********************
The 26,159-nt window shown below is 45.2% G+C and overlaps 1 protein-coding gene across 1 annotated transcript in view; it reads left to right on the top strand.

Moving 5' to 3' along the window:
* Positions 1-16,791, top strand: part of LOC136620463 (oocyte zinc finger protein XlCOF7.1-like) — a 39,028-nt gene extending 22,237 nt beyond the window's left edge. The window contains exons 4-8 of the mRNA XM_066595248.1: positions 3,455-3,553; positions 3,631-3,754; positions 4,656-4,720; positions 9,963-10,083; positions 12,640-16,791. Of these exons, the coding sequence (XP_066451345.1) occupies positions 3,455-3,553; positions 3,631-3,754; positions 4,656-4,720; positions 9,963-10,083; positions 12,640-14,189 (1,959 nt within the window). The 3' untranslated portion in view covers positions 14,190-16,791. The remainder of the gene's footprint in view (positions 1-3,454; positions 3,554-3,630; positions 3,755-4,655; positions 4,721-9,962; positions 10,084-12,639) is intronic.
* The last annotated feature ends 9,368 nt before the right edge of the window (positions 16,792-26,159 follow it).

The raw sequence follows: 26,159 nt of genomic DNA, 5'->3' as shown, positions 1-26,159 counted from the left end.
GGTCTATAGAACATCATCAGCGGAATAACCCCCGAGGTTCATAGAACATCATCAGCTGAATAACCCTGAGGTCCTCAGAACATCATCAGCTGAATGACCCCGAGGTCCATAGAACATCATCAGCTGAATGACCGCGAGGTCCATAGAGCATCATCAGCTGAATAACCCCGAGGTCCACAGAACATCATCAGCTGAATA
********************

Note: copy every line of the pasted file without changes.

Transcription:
The 26,159-nt window shown below is 45.2% G+C and overlaps 1 protein-coding gene across 1 annotated transcript in view; it reads left to right on the top strand.

Moving 5' to 3' along the window:
* Positions 1-16,791, top strand: part of LOC136620463 (oocyte zinc finger protein XlCOF7.1-like) — a 39,028-nt gene extending 22,237 nt beyond the window's left edge. The window contains exons 4-8 of the mRNA XM_066595248.1: positions 3,455-3,553; positions 3,631-3,754; positions 4,656-4,720; positions 9,963-10,083; positions 12,640-16,791. Of these exons, the coding sequence (XP_066451345.1) occupies positions 3,455-3,553; positions 3,631-3,754; positions 4,656-4,720; positions 9,963-10,083; positions 12,640-14,189 (1,959 nt within the window). The 3' untranslated portion in view covers positions 14,190-16,791. The remainder of the gene's footprint in view (positions 1-3,454; positions 3,554-3,630; positions 3,755-4,655; positions 4,721-9,962; positions 10,084-12,639) is intronic.
* The last annotated feature ends 9,368 nt before the right edge of the window (positions 16,792-26,159 follow it).

The raw sequence follows: 26,159 nt of genomic DNA, 5'->3' as shown, positions 1-26,159 counted from the left end.
GGTCTATAGAACATCATCAGCGGAATAACCCCCGAGGTTCATAGAACATCATCAGCTGAATAACCCTGAGGTCCTCAGAACATCATCAGCTGAATGACCCCGAGGTCCATAGAACATCATCAGCTGAATGACCGCGAGGTCCATAGAGCATCATCAGCTGAATAACCCCGAGGTCCACAGAACATCATCAGCTGAATA